But as fun as Kyle’s deck looks, it is not actually my favorite deck from the Pro Tour. No, that award goes to this beauty:

This deck, man. This deck. I legitimately do not know where to start. We have essentially a combo deck built around Hardened Scales that is also a low-to-the-ground G/W Aggro deck with Managorger Hydra. Managorger Hydra! God, it’s like Christmahannukwanzivus. And is that Abzan Falconer I see?

As much as I love the idea behind this list, I don’t understand some choices. I’d want at least one more Ajani Steadfast in the list, probably in the maindeck. The lifelink can be huge against aggro, and the minus ability with a Hardened Scales on the battlefield is a touch ludicrous. I understand why Gods Willing was picked over Feat of Resistance but there might be room for both. Finally, Citadel Siege just feels like overkill. I think I’d like at least a couple of Den Protectors in the list, given that the whole theme of the deck makes her basically unblockable. Maybe an Abzan Battle Priest in the sideboard to fight aggro?

Oh, who am I kidding? I would play this deck tomorrow, as-is, with no practice. I could go 0-5 and not care. This looks like an absolute riot.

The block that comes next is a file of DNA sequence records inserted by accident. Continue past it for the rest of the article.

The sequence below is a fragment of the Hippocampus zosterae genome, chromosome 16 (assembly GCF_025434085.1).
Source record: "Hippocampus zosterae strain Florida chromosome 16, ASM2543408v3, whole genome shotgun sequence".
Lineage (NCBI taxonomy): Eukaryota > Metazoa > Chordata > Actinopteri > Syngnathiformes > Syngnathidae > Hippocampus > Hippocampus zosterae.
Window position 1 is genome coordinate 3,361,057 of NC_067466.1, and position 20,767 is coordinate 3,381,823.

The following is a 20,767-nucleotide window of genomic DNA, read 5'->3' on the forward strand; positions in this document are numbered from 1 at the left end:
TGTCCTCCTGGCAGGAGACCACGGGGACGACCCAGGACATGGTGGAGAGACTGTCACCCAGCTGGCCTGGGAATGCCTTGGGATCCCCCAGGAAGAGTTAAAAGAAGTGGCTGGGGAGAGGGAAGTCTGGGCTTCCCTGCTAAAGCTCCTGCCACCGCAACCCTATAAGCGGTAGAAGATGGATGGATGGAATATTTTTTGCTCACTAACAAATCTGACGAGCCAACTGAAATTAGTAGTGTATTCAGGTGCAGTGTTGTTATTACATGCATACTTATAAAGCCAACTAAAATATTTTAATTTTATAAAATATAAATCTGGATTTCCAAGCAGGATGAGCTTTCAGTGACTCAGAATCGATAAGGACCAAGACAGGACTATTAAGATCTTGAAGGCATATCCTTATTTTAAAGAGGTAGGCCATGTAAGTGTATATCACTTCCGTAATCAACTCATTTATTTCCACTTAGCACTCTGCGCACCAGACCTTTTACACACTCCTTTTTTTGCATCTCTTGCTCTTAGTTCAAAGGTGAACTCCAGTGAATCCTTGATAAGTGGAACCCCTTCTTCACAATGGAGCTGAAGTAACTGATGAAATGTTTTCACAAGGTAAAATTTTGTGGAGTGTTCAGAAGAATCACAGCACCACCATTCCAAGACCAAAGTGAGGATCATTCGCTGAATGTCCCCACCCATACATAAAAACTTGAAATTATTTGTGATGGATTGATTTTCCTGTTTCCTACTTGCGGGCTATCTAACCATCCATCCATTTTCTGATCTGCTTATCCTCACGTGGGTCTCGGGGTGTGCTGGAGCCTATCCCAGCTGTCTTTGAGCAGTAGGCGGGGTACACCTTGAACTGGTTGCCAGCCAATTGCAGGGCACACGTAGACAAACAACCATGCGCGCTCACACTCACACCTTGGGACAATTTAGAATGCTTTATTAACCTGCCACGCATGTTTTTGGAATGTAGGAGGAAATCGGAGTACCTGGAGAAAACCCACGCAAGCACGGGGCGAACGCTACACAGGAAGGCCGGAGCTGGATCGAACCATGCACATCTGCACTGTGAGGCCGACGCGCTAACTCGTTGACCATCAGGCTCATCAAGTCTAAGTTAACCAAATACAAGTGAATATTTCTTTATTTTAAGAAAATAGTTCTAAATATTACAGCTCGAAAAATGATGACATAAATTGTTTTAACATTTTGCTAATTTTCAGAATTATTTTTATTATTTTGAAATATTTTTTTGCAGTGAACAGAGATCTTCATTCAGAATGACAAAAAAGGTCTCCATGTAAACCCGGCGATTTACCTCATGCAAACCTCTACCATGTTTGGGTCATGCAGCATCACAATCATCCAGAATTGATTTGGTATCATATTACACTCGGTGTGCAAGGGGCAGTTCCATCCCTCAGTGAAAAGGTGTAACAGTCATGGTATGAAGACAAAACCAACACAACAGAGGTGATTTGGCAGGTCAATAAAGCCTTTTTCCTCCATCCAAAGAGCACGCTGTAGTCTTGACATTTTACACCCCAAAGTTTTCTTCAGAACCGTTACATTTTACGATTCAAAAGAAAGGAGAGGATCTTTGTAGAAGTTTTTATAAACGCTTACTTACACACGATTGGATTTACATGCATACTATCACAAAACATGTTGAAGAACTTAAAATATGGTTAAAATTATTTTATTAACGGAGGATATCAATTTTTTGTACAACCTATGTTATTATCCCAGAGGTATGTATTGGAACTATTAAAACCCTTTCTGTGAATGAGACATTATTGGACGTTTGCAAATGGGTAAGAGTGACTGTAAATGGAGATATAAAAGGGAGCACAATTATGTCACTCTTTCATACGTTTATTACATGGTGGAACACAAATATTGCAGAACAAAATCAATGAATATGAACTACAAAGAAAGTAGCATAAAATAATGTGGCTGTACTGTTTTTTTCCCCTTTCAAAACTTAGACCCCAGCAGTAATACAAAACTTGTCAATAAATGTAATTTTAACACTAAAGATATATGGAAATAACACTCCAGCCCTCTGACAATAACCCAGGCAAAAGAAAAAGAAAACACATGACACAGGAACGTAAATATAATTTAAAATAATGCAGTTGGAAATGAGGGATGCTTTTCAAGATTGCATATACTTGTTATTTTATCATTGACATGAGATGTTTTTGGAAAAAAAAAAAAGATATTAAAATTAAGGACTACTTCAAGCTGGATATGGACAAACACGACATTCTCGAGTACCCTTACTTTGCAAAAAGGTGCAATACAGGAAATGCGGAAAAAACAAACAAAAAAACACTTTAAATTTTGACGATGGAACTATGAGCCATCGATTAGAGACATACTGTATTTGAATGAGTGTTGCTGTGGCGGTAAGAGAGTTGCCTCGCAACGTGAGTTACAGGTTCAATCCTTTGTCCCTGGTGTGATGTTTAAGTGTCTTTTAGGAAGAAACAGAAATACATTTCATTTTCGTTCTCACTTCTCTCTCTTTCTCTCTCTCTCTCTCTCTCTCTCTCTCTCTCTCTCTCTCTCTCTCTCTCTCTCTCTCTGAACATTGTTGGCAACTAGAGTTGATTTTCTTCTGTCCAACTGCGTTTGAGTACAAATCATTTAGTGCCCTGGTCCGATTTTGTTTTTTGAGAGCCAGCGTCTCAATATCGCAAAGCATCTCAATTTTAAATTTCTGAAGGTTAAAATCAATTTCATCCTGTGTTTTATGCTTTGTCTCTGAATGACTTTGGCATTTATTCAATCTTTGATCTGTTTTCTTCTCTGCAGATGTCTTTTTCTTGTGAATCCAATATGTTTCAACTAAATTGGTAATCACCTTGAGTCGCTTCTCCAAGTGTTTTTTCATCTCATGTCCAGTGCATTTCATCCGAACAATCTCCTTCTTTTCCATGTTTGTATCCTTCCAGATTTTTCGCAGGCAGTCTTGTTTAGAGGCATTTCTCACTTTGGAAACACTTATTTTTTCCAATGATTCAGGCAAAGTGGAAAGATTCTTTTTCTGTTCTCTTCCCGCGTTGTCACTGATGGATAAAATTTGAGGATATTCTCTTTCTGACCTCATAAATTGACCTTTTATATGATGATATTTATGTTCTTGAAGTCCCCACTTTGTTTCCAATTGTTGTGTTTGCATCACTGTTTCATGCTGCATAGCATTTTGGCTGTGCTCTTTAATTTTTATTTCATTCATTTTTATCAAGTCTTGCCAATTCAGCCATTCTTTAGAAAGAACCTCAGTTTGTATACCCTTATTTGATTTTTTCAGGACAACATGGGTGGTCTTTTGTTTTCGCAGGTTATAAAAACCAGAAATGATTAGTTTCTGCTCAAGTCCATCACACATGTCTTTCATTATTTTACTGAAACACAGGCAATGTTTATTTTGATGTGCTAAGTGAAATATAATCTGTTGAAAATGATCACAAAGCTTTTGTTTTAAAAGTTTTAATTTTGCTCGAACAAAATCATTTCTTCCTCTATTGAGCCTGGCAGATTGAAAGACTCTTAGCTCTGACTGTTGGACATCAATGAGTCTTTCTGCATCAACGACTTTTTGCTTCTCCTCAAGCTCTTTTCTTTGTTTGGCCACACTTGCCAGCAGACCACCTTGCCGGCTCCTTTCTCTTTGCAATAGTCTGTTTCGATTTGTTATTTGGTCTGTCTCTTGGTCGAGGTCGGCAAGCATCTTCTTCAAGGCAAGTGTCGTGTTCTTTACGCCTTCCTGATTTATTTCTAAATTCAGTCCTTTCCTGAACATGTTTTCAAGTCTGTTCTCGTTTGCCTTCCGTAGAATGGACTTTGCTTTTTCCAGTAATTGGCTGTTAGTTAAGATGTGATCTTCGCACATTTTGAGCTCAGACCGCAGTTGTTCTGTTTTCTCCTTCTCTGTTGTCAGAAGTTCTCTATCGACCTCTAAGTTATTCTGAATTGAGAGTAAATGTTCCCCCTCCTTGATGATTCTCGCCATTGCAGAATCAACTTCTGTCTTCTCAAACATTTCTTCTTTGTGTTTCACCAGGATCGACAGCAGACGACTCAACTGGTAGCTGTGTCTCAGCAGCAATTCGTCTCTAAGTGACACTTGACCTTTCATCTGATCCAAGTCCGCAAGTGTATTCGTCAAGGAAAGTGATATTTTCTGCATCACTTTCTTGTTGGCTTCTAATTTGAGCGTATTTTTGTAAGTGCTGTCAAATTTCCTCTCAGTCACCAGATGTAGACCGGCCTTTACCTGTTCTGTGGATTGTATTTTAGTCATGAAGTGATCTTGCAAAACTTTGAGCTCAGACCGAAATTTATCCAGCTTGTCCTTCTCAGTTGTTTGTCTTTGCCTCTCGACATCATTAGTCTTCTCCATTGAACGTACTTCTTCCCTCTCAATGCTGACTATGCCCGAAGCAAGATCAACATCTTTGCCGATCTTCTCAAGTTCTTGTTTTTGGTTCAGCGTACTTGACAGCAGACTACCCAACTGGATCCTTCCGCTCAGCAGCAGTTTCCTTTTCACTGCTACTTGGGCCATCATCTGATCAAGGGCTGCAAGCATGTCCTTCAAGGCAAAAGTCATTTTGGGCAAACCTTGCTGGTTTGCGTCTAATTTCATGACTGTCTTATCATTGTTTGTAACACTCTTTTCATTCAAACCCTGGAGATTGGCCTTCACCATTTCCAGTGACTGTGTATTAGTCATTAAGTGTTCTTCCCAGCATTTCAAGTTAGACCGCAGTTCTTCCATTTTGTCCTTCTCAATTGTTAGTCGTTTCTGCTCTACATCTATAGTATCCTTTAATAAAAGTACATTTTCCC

So Now What?

I find myself in an unusual spot this season. With a whole bunch of real-life things getting in the way, I haven’t really had time to think about brews so I will likely be looking to one of these decks for my next couple of events. The ideas I do have (B/W Helm of the Gods, Izzet Control, a couple of Modern brews) are not really fleshed out to the point that I am able to give you a full list. One thing I will suggest is that you go prepared to face a whole lot of aggro decks at any FNM you visit in the next few weeks. Make sure your brews are prepared accordingly.

The thing that keeps me in love with this game is that there is always a surprise around the next corner. Going in to this Pro Tour, I don’t think many people predicted this sort of a metagame, and yet I somehow managed to find a bunch of decks to write about and drool over. Always something new just around the corner.

This past weekend was a true breakout for Hangarback Walker, Exquisite Firecraft, Abbott of Keral Keep and Whirler Rogue. What cards are you watching to break out next? Personally I still have my eye on Disciple of the Ring, but Kytheon, Hero of Akros has yet to truly make an impact. Collected Company, a card many people expected to shoot up in popularity with all the three-mana flip-Planeswalkers, has been invisible outside of Ray Tautic’s win in Richmond two weeks ago. Dragons have all but disappeared, with one notable Atarka-sized exception. Can we really be that far from someone breaking Evolutionary Leap? Is Demonic Pact, which seems right on the verge of being excellent, about to find the perfect shell? I’m looking forward to finding out.

Until next time… brew on!